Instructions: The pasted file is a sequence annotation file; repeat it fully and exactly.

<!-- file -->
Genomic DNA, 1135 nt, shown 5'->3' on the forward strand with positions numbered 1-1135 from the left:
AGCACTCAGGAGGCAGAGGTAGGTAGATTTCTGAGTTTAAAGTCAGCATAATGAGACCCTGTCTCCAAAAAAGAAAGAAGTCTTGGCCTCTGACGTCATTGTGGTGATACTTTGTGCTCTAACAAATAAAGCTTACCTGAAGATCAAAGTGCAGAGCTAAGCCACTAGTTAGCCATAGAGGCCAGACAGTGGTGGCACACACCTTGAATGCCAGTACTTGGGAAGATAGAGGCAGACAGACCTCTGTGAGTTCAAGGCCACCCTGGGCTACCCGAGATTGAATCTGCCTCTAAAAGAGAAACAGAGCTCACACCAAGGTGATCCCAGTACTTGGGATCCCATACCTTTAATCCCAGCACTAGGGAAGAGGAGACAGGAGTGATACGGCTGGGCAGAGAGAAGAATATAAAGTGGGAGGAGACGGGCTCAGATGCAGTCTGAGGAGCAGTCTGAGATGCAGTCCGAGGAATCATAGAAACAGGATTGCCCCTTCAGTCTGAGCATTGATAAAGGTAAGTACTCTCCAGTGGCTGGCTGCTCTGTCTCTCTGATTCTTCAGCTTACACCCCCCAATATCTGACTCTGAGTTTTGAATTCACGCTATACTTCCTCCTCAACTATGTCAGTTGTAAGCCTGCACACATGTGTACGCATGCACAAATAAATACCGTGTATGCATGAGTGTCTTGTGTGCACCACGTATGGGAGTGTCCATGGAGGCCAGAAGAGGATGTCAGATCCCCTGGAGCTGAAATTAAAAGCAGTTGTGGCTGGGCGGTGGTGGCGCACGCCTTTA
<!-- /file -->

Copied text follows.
Genomic DNA, 1135 nt, shown 5'->3' on the forward strand with positions numbered 1-1135 from the left:
AGCACTCAGGAGGCAGAGGTAGGTAGATTTCTGAGTTTAAAGTCAGCATAATGAGACCCTGTCTCCAAAAAAGAAAGAAGTCTTGGCCTCTGACGTCATTGTGGTGATACTTTGTGCTCTAACAAATAAAGCTTACCTGAAGATCAAAGTGCAGAGCTAAGCCACTAGTTAGCCATAGAGGCCAGACAGTGGTGGCACACACCTTGAATGCCAGTACTTGGGAAGATAGAGGCAGACAGACCTCTGTGAGTTCAAGGCCACCCTGGGCTACCCGAGATTGAATCTGCCTCTAAAAGAGAAACAGAGCTCACACCAAGGTGATCCCAGTACTTGGGATCCCATACCTTTAATCCCAGCACTAGGGAAGAGGAGACAGGAGTGATACGGCTGGGCAGAGAGAAGAATATAAAGTGGGAGGAGACGGGCTCAGATGCAGTCTGAGGAGCAGTCTGAGATGCAGTCCGAGGAATCATAGAAACAGGATTGCCCCTTCAGTCTGAGCATTGATAAAGGTAAGTACTCTCCAGTGGCTGGCTGCTCTGTCTCTCTGATTCTTCAGCTTACACCCCCCAATATCTGACTCTGAGTTTTGAATTCACGCTATACTTCCTCCTCAACTATGTCAGTTGTAAGCCTGCACACATGTGTACGCATGCACAAATAAATACCGTGTATGCATGAGTGTCTTGTGTGCACCACGTATGGGAGTGTCCATGGAGGCCAGAAGAGGATGTCAGATCCCCTGGAGCTGAAATTAAAAGCAGTTGTGGCTGGGCGGTGGTGGCGCACGCCTTTA